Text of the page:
“Out of nowhere”: that’s the cliché-filled cloud that followed unseeded Jelena Ostapenko for most of the French Open.

But if you had been paying close attention to the hard-hitting Latvian’s rise over the past few years, and particularly this season, she has not come from “out of nowhere” at all. In fact, the 2014 junior Wimbledon champion’s rise has been a long time coming.

Consider her Grand Slam main-draw debut, at Wimbledon in 2015. As  a wild-card entrant, Ostapenko annihilated ninth-seeded Carla Suarez Navarro, 6-2, 6-0, in the first round. Weeks later, at her first U.S. Open, Ostapenko made her way into the main draw through qualifying, capped by a win over 2014 tournament darling CiCi Bellis in two straightforward sets. She thought nothing of the occasion, ignoring the American crowd and all of the hoopla and instead focusing only on herself and her powerful baseline strokes.

That week, she said the words that have turned into a motto—and a better tagline than the one that trailed her in Roland Garros: “If I play my best tennis I can win. You just have to play, you don’t have to expect anything.”

Ostapenko went on to reach the second round at Flushing Meadows, taking the first set off of No. 16-seeded Sara Errani 6-0 before eventually falling. The run wasn’t enough to garner global attention, but it was enough to propel Ostapenko’s career. She would reach her first career final just weeks later in Quebec City, which put her inside the Top 100 for the first time.

Ostapenko reached her second final the following season at a higher-profile event in Doha, upsetting both Svetlana Kuznetsova and Petra Kvitova en route. The teenager’s momentum would cool by year’s end, but she turned yet another corner at the start of 2017. After reaching the semifinals in Auckland, Ostapenko advanced to the third round of a major for the first time, at the Australian Open. She led fifth-seeded Karolina Pliskova 5-2 in the third set before falling 10-8.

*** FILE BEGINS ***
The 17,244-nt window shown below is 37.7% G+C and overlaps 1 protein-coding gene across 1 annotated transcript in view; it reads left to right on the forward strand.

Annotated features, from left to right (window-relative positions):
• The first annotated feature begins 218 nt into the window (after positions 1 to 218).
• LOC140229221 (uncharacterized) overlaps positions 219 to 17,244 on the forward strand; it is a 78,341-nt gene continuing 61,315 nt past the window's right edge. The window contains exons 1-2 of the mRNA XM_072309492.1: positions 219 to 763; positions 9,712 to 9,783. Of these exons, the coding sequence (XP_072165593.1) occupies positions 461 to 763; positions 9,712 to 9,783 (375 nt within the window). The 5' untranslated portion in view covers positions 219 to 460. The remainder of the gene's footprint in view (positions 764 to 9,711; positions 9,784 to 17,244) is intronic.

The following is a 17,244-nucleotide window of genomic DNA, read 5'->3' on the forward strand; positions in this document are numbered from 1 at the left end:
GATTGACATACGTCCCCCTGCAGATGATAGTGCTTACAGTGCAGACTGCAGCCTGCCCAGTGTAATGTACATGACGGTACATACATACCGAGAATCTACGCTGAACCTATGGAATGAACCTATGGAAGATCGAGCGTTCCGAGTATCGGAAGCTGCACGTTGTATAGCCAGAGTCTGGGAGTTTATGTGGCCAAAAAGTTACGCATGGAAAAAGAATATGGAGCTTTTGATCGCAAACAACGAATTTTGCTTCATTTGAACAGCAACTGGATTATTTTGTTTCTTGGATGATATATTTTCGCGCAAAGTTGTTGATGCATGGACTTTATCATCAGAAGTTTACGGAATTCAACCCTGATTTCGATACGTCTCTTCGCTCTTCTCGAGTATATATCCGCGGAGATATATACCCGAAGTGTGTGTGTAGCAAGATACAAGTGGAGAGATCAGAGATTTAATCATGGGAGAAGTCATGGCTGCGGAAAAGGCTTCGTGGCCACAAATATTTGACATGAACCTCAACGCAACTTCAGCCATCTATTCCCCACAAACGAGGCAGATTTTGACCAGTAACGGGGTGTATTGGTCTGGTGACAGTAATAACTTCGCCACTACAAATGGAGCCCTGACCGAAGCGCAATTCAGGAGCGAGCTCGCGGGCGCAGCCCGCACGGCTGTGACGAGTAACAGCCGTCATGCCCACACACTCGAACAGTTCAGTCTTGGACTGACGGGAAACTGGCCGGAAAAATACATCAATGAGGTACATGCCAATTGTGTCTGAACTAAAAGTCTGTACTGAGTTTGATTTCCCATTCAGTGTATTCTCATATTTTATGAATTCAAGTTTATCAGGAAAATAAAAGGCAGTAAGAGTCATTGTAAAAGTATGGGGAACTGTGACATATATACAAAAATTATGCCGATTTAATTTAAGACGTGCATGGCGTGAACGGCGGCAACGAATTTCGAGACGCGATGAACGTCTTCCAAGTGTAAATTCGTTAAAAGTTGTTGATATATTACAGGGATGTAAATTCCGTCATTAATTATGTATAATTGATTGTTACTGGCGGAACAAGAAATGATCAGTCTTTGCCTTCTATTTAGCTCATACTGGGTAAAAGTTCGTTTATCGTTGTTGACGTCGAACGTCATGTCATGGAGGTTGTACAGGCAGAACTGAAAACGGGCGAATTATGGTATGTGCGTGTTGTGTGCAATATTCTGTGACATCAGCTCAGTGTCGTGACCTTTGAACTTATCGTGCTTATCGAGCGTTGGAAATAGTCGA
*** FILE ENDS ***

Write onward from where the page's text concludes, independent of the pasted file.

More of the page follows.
Had Ostapenko won that final game, no one would have referred to her as “out of nowhere” in Paris. I hope.

Once the tour turned to clay, Ostapenko caught fire by reaching the Charleston final and the Prague semifinals. Including qualifying matches, her clay record was 14-4 going into Paris. There she was given a gift from the tennis gods: landing in Angelique Kerber’s quarter.

Being placed in the same section as the top seed is a usually a kiss of death in tennis, but not when it comes to Kerber, who has struggled mightily at the top. The German would lose her opener to Ekaterina Makarova, while Ostapenko would storm into the fourth round with the loss of just one set.

In the round of 16, she outlasted Samantha Stosur in three sets, then did the same against Caroline Wozniacki. Ostapenko has now beaten Wozniacki all four times they’ve played, and three times this year—all on clay. She couldn’t have asked for a better quarterfinal opponent.

Dropping the first set on four separate occasions—including in the final against Simona Halep—didn’t faze Ostapenko. Instead, she dug in and swung harder. Ostapenko also carries a single-minded belief in her aggressive game style, the one that her mother helped build from day one, long before the 2017 French Open. Once she got there, it drove her to make history as the first Latvian to win a Grand Slam singles title and the first unseeded singles player in the Open era to win Roland Garros.

All tournament long, all Ostapenko kept saying is she wanted to enjoy the experience, play her best and be aggressive. It helps that she’s just a few days removed from her teenage years. If there’s one thing that she’ll want to do moving forward, it’s to continue being blissfully unaware of the pressure and expectations.

But nothing will ever be the same for the entertaining Ostapenko, who hopefully can find a way to bottle this magic for years to come. No matter what happens, though, she can never be referred to as “out of nowhere” again.


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